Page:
I really jinxed myself on that one. Really, I asked for it.
This weekend was, hands down, the largest camping disaster I have ever encountered.
Our story begins...
Joe and I had originally wanted to camp in Traverse City, Michigan for the long weekend and go to the cherry festival. Turns out, so did everyone else.
In the world.
We could not find a single campsite with an open space--they literally do not have grass area for a two-person tent and a s'more-sized fire. Finally we gave up and decided to change our plans and looked for camping in southwest Michigan, which is much closer to Chicago and much further from that g.d. cherry festival (good riddance.) OH BUT GUESS WHAT?! Nope. You, your brother, and your dog also decided to go camping in Michigan for the 4th of July. So thank you. Joe and I used our extreme Googling skills and finally--finally, we found a campsite that had one open space left. The man assured us that if we didn't take it in the next half hour, someone else would. So we jumped at it.
The place seemed lovely. Canoeing. Kayaking. Picnic tables. Hot showers. Electric hook ups.
We were sold.
Joe and I get to the site, voicing our trepidations that the place might not be all that great. We drive in, and our worst fears are realized. We actually drove past the park the first time because we couldn't believe that that was it. The campsite, as we could see it, was a large field filled with RVs, and a simple metal-sided grey building. "It must go back further," I muttered as we drove up. Joe and I walked to the door of the building so we could check in. A little girl, about 10 years old, opens the door. She is wearing the dirtiest pair of sweatpants I have ever seen not on a homeless person.
"Y'all need help with something?" (Don't ask my why rural Michigonians have southern accents...but they do.)
"Yeah, we're just looking to check in. Do we do that here?"
"See that man in the grey shirt?" We turn to our left and see a man a few yards away, hitching up his jeans more comfortably under his potbelly. "That's my daddy. He'll let you know what you need to do."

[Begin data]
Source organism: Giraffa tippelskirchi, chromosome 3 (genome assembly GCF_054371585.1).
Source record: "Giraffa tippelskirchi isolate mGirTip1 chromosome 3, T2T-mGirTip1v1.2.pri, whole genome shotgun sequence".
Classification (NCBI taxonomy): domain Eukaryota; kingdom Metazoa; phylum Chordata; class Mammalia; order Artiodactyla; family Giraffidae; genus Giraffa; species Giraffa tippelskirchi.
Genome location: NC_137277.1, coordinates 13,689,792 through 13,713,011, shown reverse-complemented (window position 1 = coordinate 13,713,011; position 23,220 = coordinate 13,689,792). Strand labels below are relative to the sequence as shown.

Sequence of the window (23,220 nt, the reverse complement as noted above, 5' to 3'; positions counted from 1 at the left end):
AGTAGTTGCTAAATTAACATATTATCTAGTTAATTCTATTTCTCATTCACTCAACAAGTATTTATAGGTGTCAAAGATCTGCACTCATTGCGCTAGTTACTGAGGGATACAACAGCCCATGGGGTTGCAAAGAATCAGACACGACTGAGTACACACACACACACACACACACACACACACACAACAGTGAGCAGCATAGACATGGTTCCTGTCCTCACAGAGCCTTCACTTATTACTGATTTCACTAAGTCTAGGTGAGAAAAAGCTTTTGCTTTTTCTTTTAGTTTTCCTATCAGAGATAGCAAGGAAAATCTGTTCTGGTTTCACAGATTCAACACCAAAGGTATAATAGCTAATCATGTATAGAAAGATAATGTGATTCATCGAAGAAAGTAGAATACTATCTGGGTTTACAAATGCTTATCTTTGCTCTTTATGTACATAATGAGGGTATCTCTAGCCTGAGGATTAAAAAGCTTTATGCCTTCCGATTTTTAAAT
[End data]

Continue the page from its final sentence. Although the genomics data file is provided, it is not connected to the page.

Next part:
Immediately, Joe and I swooped onto this girl, kidnapped her, cleaned her, and got her a proper education. *sigh*
We turned and followed the man, who had walked away from us and to the area that we soon learned was the "office." It was also the location of a beagle and roughly 80 life jackets, all of which I assume used to be red but were now a nice salmon color.
"Hello, we'd like to check in."
"Okay," the man said. He pulled an 8.5x11 off the pile on his desk and began filling it out. "How many adults?"
We paused. We'd already given this information. "We have a reservation...?"
"Oh right, yeah. I forgot to ask that. So the two adults then?" He said.
He continued to fill out the form as if we'd never even called in the first place. "And you want to camp in the Primitive area?"
"No, we'd like the electrical hook up." (We have cell phones, dude. We aren't animals.)
"Alrighty. I'll show you to your spot."
We jumped in the car and followed him as he drove his golf cart down the dirt road and around the corner. He stopped next to an R.V. where a woman with a scrunchie was blasting "Born in The USA". The man leaned out his golf cart. "How's this?"
Oh. You only get electricity if you have an RV. Got it. "Uh...where are the primitive spots?" we asked.
He pointed down the road, toward the trees where other tents are set up. "You just drive on down there, til you find a good spot."
"It isn't sectioned?"
"Nope, just find something dry."
"Okay, and what about bathrooms and showers?"
He gestured a few meters to the right. "Right over there. They've just been renovated. State-of-the-art facilities now. Hot showers."
Joe and I shot each other mirrored looks that said, we'll see. "Great. Oh, what about fire pits?"
"Don't have too many of those. Just set something up on the grass, that's fine. And there's only a few picnic tables, so if you find one, go ahead and scoop it on up."
And that, my friends, was our introduction to Paw Paw River Campgrounds.
(To be continued...)